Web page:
If you think being an advocate for a brand and being loyal to a brand is one in the same, then you are not a casino marketer. Brand loyalty in the casino industry is non-existent. Brand advocates, on the other hand, are everywhere.

Arguably, casinos cater to the most promiscuous customers of any industry and Las Vegas provides all the evidence one needs to support this assertion. The typical Las Vegas tourist will visit six casinos during a two and half day average stay. They will carry player loyalty cards for every one of those properties, and most will play hard to earn enough points for some sort of entitlement redeemable during their brief stay. Biloxi, Atlantic City and Macau customers are no different. There is no loyalty.

For the card carrying, rated player, how and where the entitlement—points and comps—is eventually earned and redeemed is inconsequential. In commodity centric environments like Las Vegas, Atlantic City and other gaming destinations, a room is a room, and slot machines and table games differ not from place to place. “I’m going to gamble at six different properties; if I can earn a free room at Excalibur, then play roulette at Paris, who cares?” That’s ‘loyalty,’ casino destination-style.

This is not to say that loyalty programs as a mechanism for retention and trip generation are not effective. Of course they are, particularly for regional operators. But loyalty programs do not necessarily encourage brand advocacy. Does earning a room or meal comp mean that something is good or memorable or worth sharing with friends? Not necessarily.


“We need to deploy a more aggressive apparatus to track prolific posters and bloggers, and reward them in kind.  Acknowledging the brand advocate and rewarding them for the potential of referred business is not a risk, and may be as lucrative as rewarding customers through players’ club programs.”

And what about those eccentric players that remain loyal yet refuse to sign up for the programs or insert their player cards into a machine? In their case, the term ‘loyalty program’ is a misnomer. Although we’ve managed to enlist about sixty percent of our customers into our loyalty program enterprise-wide, a significant portion refuse to join or use the cards when they play. Their reasons are mysterious, with many claiming that the act of inserting the card into the machine somehow enables the casino to alter the outcome of the game. I have engaged in numerous, passionate conversations with many of these customers, attempting in vain to convert them to card-carrying, card-using members of our loyalty program, ‘The Club,’ but to no avail. These unrated players are a superstitious lot, but they’re still ‘loyal,’ even if they refuse to be recognized as such. 

But what about those patrons out there generating conversational currency on behalf of your casino through Facebook, Instagram and good, old-fashioned word-of-mouth—aren’t they practicing brand advocacy? These individuals without argument represent the most valuable contributors to your brand reputation and theirs is the only market voice that matters.  

I’ve conducted quarterly advertising effectiveness surveys on behalf of my casinos for two years. Consistently, 50 percent of our customers are hearing about our properties and our promotions through word-of-mouth, not through traditional media channels such as TV, radio or out-of-home advertising. These brand ambassadors help spread the word and are priceless contributors to our bottom line (and yours) and yet no one has yet figured out the mechanism for recognizing these valuable advocates. Why is that? We recognize that conversational currency is born from the experiences we create at our properties, experiences that are worth talking about, and worth sharing online. Ultimately these experiences translate into posts on Facebook and Instagram, often shared and…then what?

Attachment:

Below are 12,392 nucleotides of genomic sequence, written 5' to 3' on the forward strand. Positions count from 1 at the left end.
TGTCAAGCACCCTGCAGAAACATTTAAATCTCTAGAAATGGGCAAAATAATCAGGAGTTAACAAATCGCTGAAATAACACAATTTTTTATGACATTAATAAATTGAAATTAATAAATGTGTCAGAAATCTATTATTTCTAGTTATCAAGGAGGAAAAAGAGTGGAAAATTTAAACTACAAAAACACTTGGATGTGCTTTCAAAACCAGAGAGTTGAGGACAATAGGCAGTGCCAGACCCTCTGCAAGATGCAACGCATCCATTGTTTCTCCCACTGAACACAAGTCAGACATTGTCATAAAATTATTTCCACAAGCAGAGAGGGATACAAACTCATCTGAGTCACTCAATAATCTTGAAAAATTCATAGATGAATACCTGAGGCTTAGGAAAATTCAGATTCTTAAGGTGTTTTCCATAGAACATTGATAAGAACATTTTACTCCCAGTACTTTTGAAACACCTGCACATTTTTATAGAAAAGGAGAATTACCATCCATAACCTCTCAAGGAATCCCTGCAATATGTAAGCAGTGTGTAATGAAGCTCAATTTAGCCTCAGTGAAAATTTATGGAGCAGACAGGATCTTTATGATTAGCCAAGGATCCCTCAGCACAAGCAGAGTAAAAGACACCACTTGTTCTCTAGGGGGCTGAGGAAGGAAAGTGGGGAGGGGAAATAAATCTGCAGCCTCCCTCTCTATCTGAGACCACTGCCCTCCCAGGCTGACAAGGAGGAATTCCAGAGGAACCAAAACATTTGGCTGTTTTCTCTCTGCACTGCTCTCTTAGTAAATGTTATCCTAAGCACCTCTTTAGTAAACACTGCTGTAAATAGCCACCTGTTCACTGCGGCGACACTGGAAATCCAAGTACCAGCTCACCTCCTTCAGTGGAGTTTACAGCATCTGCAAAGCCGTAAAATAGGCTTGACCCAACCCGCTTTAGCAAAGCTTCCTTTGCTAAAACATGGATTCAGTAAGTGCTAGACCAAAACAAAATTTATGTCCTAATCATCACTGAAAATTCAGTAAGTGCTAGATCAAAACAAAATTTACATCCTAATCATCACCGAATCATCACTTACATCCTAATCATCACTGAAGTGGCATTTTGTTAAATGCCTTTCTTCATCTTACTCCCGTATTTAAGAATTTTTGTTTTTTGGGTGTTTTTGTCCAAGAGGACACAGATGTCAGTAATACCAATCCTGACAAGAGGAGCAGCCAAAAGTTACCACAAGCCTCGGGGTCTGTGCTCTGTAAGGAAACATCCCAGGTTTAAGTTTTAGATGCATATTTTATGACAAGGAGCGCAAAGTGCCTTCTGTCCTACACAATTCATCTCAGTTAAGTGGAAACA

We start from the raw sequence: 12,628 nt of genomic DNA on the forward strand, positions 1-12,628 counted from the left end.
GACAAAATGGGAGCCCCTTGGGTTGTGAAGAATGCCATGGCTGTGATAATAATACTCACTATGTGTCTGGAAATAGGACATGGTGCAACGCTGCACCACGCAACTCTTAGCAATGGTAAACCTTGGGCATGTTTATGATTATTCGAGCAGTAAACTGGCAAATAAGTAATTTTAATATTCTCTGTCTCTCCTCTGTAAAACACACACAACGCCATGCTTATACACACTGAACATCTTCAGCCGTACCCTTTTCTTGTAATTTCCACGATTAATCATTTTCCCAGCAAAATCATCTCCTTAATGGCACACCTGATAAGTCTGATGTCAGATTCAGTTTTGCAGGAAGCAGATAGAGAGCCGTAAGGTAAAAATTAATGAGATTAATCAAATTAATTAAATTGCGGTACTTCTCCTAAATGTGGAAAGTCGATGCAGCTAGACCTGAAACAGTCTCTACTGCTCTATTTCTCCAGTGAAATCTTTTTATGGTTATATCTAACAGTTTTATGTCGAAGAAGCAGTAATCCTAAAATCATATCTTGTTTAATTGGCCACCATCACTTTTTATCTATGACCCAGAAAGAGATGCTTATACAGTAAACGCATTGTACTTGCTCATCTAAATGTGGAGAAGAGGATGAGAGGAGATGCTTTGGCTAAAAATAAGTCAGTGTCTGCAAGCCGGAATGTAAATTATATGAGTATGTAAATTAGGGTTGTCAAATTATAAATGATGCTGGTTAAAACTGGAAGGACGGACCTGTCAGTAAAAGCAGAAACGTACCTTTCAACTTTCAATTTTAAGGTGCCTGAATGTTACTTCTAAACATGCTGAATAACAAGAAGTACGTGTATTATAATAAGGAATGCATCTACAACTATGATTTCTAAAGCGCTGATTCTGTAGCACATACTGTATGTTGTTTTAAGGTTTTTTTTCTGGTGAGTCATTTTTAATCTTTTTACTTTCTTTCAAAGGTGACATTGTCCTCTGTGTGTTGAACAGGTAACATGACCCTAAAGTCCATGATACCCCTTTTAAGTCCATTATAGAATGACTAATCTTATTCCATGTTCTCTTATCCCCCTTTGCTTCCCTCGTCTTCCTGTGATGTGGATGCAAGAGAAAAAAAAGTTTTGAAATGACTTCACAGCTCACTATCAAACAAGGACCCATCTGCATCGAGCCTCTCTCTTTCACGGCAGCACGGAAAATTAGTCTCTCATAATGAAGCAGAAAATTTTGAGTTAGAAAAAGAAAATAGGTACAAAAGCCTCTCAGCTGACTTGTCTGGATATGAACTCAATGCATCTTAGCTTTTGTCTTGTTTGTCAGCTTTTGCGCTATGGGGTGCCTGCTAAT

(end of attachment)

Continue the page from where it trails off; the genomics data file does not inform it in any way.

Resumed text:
We see hints of measurement mechanisms and potential processes for recognizing brand ambassadors and advocates, but these efforts are still too ‘beta,’ and all mostly tease. The software developer that figures out an API linking Facebook activity to a customer’s CMP account will upend casino marketing.


“This is not about measuring the effectiveness of advertising or determining its value. It’s about discovering the true worth of social media-empowered advocacy, recognizing their contributions and developing actionable programs to reward them appropriately.”

We need to deploy a more aggressive apparatus to track prolific posters and bloggers, and reward them in kind.  Acknowledging the brand advocate and rewarding them for the potential of referred business is not a risk, and may be as lucrative as rewarding customers through players’ club programs.

If an advocate on Facebook shares an experience at our casino with 300 of her friends, what is the value of that post? What is the mechanism for measuring conversion rates of these shared posts? Are we willing to roll the dice, and take a guess that 300 Facebook ‘likes’ will generate three room reservations or three players generating $750 in casino wagers? And if so, how do we recognize or reward the advocate?

It’s a reasonable question to ask in the shadow of an advertising media strategy that essentially executes the same Hail Mary pass. If we buy billboards along the interstate, how many of those eyeballs we’ve captured translate into paying customers? What’s the conversion rate? This is not about measuring the effectiveness of advertising or determining its value. It’s about discovering the true worth of social media-empowered advocacy, recognizing their contributions and developing actionable programs to reward them appropriately.  After all, these advocates are building your brand.